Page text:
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Geodesic Dreams exhibition on view at UQAM Centre de Design


September 15, 2017
by Canadian Architect

American pavilion - Expo 67 in Montreal - designed by R. Buckminster Fuller and Shoji Sadao Photo credit: Copyright : Fonds Jeffrey Lindsay, Archives d’architecture canadienne, Université de Calgary.

American pavilion – Expo 67 in Montreal – designed by R. Buckminster Fuller and Shoji Sadao
Photo credit: Copyright : Fonds Jeffrey Lindsay, Archives d’architecture canadienne, Université de Calgary.

2017 marks the 50th anniversary of the inauguration of the most famous geodesic dome in the world: the U.S. Pavilion at Expo ’67, designed by R. Buckminster Fuller and Shoji Sadao. From first experiments undertaken in the late 1940s through to the proliferation of DIY domes in the early 1970s, the exhibition Montréal’s Geodesic Dreams at UQAM Centre de design explores the “geodesic moment” in architecture. It will reveal the forgotten role of Montréal and Québec in the development of this innovative structural system that captured the 20th-century architectural imagination.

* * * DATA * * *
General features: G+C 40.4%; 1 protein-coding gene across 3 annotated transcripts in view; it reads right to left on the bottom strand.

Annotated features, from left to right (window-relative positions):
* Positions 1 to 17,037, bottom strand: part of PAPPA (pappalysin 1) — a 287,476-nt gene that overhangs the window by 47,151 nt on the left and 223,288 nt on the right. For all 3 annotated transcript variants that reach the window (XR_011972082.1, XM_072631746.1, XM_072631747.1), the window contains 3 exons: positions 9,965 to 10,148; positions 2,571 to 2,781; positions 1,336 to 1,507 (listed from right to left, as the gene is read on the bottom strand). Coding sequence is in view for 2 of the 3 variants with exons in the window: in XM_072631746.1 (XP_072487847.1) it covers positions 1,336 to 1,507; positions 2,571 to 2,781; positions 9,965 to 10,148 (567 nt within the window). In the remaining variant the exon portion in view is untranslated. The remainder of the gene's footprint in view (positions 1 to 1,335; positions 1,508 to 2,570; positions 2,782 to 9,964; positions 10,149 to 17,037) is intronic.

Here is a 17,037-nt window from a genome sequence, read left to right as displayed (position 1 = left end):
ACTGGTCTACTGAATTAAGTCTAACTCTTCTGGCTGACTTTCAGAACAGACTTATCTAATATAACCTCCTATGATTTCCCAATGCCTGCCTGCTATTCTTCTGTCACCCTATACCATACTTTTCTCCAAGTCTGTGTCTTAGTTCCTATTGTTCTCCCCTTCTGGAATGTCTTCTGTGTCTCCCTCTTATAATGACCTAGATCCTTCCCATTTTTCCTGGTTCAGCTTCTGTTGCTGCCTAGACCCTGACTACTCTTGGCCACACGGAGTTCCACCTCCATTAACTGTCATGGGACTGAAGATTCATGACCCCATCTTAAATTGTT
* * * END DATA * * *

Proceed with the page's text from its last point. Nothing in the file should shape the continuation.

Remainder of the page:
Photographs, drawings, books, documents, drawing instruments, and design tools on loan from the Fonds Jeffrey Lindsay of the University of Calgary’s Canadian Architectural Archives and various other archives and collections will highlight the intricacy of those spherical structures. The exhibition will also feature a series of models, structural details at 1:1 scale, and a prototype 20’ diameter geodesic dome designed and built by Studio Cube with a team of students from UQAM’s École de design.

The exhibition focuses on the work of the Montréal designer Jeffrey Lindsay (1924-84), founder and director of the Fuller Research Foundation Canadian Division based in Montréal between 1949 and 1956. His numerous projects will be presented, including several geodesic domes constructed on the Island of Montreal and its environs, among them “Weatherbreak” (1949-50) the first self-supporting, large-span geodesic dome ever built according to Fuller’s designs, which was assembled in Baie D’Urfé; “Skybreak” in Beaurepaire (1951); “Skigloo,” a chalet in Morin Heights (1952); and the Hackney Barn in Senneville (1952-54). The exhibition will also explore the diffusion of the geodesic dome in Québec, ranging from the polar bear enclosure at the Granby Zoo (Paul O. Trépanier and Victor Prus; 1962-63) to the dome of the U.S. Pavilion at Expo ’67.

A bilingual catalogue accompanying the exhibition will be published by Dalhousie Architectural Press in mid-October. This exhibition is made possible thanks to the support of the Canada Council for the Arts, in collaboration with the University of Calgary’s Canadian Architectural Archives.